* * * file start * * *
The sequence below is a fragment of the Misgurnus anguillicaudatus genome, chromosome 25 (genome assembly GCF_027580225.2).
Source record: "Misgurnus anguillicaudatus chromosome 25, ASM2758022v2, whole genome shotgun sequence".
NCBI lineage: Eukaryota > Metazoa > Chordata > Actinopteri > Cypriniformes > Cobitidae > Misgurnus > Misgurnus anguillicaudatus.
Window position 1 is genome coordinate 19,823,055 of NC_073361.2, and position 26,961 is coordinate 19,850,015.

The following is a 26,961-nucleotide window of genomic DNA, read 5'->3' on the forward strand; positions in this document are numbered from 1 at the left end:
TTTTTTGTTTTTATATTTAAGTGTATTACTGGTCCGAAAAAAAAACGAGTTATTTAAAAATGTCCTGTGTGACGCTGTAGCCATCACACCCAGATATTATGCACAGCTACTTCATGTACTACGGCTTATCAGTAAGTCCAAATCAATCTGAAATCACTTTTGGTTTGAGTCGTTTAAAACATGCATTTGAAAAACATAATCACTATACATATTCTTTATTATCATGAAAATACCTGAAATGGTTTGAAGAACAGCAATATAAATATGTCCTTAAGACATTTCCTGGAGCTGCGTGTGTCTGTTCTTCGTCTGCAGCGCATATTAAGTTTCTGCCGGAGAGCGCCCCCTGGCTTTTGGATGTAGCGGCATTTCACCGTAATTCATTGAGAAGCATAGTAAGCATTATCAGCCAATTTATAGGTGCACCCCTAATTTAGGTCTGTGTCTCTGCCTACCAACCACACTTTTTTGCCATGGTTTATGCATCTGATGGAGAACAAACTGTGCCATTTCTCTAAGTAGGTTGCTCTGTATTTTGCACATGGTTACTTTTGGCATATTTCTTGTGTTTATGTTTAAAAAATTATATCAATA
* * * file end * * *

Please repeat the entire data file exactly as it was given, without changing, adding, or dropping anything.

The sequence below is a fragment of the Misgurnus anguillicaudatus genome, chromosome 25 (genome assembly GCF_027580225.2).
Source record: "Misgurnus anguillicaudatus chromosome 25, ASM2758022v2, whole genome shotgun sequence".
NCBI lineage: Eukaryota > Metazoa > Chordata > Actinopteri > Cypriniformes > Cobitidae > Misgurnus > Misgurnus anguillicaudatus.
Window position 1 is genome coordinate 19,823,055 of NC_073361.2, and position 26,961 is coordinate 19,850,015.

The following is a 26,961-nucleotide window of genomic DNA, read 5'->3' on the forward strand; positions in this document are numbered from 1 at the left end:
TTTTTTGTTTTTATATTTAAGTGTATTACTGGTCCGAAAAAAAAACGAGTTATTTAAAAATGTCCTGTGTGACGCTGTAGCCATCACACCCAGATATTATGCACAGCTACTTCATGTACTACGGCTTATCAGTAAGTCCAAATCAATCTGAAATCACTTTTGGTTTGAGTCGTTTAAAACATGCATTTGAAAAACATAATCACTATACATATTCTTTATTATCATGAAAATACCTGAAATGGTTTGAAGAACAGCAATATAAATATGTCCTTAAGACATTTCCTGGAGCTGCGTGTGTCTGTTCTTCGTCTGCAGCGCATATTAAGTTTCTGCCGGAGAGCGCCCCCTGGCTTTTGGATGTAGCGGCATTTCACCGTAATTCATTGAGAAGCATAGTAAGCATTATCAGCCAATTTATAGGTGCACCCCTAATTTAGGTCTGTGTCTCTGCCTACCAACCACACTTTTTTGCCATGGTTTATGCATCTGATGGAGAACAAACTGTGCCATTTCTCTAAGTAGGTTGCTCTGTATTTTGCACATGGTTACTTTTGGCATATTTCTTGTGTTTATGTTTAAAAAATTATATCAATA